I wanted to tell you that I'd heard this before. I wanted to tell you that you had the wrong idea about my freckles. I wanted to get NYC dermatologist Dr. Neal Schultz on the phone so he could tell you what he told me: "Freckles that kids get, which get darker in summer and lighter in winter, are entirely different from age freckles that adults get from the sun, which gradually get darker over years," he says. "They can look similar—kids freckles are much smaller than age freckles—but are unrelated." According to my aesthetician, Renée Rouleau, freckles can form on kids as young as age 2.
My freckles weren't age freckles, I wanted to tell you. And even if they were, I loved them. I didn't understand why you thought I shouldn't. But I didn't tell you any of this. Instead, I made up some excuse and left the party. I placed my glass of champagne on a black pub table and left it there, untouched.
Dear Beauty Editor,
Last year when I posted this photo on Instagram, I'd just spent the week on a camping trip in Oregon. I returned with my freckles in full force and wanted to show them off to my friends online. I've always loved how my freckles come out in the summer. I think it brings such character to my face.
You and I worked together at the time. You commented that now I could use up all the brightening creams we had at the office. The darker the freckles, the more there was to get rid of. That's what you implied, anyway.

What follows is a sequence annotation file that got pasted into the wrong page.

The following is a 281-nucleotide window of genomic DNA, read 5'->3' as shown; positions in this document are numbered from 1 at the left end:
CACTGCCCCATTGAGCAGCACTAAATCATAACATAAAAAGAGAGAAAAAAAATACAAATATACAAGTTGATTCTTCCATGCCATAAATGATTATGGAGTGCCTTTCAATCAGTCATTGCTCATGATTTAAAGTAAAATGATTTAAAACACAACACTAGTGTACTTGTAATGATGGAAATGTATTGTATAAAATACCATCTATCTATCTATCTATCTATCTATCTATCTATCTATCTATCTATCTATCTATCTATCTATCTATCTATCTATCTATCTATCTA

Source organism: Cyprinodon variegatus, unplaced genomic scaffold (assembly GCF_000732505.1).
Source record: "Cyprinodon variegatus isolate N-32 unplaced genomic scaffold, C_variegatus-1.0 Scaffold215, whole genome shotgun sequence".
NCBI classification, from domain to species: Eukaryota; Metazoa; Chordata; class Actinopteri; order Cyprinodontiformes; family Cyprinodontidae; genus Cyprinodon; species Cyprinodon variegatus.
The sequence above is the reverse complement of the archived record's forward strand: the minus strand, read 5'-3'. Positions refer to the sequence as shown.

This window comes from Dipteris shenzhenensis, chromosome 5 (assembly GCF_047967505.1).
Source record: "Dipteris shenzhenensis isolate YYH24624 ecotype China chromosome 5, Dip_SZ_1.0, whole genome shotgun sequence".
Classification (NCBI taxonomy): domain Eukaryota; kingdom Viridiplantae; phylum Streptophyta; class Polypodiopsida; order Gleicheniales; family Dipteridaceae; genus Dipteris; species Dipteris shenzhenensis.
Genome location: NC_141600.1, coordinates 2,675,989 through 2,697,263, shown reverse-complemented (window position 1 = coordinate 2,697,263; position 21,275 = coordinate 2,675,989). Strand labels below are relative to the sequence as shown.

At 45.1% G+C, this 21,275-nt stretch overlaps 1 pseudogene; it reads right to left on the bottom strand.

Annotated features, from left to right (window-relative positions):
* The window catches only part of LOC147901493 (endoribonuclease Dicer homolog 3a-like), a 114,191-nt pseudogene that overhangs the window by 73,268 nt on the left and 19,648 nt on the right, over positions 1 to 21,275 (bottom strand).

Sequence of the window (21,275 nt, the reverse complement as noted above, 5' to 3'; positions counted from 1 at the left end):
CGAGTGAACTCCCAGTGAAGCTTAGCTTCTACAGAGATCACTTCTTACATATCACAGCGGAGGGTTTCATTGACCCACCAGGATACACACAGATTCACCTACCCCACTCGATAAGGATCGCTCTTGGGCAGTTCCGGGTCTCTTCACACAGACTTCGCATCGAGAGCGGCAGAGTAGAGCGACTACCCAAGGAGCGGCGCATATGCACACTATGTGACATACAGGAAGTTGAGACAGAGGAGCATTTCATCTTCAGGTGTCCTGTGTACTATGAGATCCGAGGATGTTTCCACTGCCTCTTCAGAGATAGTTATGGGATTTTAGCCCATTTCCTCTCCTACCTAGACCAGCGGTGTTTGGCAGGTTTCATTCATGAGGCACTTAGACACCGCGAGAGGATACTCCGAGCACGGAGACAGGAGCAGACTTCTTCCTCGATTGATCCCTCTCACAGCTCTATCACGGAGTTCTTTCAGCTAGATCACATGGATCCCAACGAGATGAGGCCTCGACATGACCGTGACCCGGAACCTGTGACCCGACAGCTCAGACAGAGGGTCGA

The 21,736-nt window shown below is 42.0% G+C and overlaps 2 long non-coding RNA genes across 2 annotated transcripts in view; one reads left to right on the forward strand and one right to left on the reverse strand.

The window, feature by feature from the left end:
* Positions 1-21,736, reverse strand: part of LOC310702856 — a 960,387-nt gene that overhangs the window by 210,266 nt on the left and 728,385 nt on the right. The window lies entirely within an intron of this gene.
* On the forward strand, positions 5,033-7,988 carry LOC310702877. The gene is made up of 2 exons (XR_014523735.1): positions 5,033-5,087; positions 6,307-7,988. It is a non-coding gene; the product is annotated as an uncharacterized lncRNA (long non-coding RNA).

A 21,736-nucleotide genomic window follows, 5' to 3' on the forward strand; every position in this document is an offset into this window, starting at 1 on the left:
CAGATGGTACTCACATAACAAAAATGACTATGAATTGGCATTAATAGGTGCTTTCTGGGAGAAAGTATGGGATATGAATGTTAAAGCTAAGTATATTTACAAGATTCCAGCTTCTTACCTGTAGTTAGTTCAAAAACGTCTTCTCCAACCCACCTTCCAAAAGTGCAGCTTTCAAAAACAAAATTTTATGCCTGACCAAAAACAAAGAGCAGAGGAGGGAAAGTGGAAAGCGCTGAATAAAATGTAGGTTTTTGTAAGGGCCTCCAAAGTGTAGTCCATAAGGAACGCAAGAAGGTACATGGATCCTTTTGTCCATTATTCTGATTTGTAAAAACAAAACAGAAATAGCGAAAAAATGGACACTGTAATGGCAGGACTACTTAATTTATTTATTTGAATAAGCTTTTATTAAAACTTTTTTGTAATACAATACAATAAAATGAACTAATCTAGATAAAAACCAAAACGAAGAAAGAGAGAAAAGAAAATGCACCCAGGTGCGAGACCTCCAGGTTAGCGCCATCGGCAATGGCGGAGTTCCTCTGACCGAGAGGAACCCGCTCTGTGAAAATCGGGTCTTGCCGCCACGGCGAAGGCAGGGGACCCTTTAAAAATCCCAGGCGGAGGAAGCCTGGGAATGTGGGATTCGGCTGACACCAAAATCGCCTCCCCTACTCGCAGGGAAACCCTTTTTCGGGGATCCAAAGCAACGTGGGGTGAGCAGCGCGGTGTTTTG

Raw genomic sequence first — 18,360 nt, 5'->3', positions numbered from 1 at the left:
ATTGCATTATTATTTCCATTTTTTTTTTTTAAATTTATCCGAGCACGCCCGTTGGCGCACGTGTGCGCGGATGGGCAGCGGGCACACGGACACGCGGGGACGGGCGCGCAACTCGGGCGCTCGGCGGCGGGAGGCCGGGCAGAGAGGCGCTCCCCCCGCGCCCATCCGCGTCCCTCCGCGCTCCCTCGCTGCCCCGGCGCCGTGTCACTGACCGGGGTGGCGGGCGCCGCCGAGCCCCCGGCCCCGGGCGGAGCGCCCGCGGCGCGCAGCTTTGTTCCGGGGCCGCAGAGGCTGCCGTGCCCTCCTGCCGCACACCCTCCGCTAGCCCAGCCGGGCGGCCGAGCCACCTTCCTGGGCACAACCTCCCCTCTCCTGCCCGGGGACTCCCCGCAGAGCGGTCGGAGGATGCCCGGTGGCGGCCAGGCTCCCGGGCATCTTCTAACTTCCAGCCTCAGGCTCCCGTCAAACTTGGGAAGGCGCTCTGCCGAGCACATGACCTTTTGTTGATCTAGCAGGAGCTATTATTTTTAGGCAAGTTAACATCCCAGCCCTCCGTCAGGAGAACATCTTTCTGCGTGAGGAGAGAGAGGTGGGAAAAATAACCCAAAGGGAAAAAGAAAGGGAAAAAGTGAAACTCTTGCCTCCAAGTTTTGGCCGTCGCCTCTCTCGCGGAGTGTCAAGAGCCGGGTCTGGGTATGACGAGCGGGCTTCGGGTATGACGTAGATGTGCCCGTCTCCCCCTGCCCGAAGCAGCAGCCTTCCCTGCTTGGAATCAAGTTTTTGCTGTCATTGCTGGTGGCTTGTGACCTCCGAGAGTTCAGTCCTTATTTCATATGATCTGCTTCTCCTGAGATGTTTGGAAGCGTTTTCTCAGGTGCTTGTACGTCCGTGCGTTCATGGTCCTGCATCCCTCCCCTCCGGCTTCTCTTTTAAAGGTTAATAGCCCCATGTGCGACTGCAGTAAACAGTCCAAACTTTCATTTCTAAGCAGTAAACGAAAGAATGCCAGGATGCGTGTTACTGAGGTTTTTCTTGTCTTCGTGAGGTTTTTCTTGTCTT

I wondered why you, the dermatologist, and the spa owner thought it was okay to tell me my freckles needed to be eliminated. Why did you assume I wanted them gone? Think of it this way: If a woman with silver hair shared a photo of herself proudly flaunting her strands, would it be acceptable to tell her she needed to dye them? Of course not. What makes my freckles different? Aren't I the person who gets to decide if they should stay or go?
Here's the thing: I adore my freckles, but I also understand them. Thanks to Rouleau, I know that my freckles aren't a result of bad behaviour—they're genetic. They're caused by melanin, a pigment produced by our skin cells. When the sun touches my face, melanin production increases in order to protect the skin underneath. If enough melanin builds up in one place, a freckle forms. So really, they're my little protectors.
But rest assured, I also know that over decades of sun exposure, freckles can get bigger and bleed together, which doesn't look so young and cute anymore. So I know how important it is to take measures to keep the freckles pristine. That means wearing SPF every day. "Rain or shine, inside or out," says Rouleau. Regular glycolic exfoliation and vitamin C serums also help keep the pigment cells in place, she says.
But treatments to get rid of my freckles? Not my thing. So thanks for your advice, everyone. But we won't be taking it. My freckles and I are here to stay.
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Do you have freckles? How do you feel about them? Tell us in the comments below!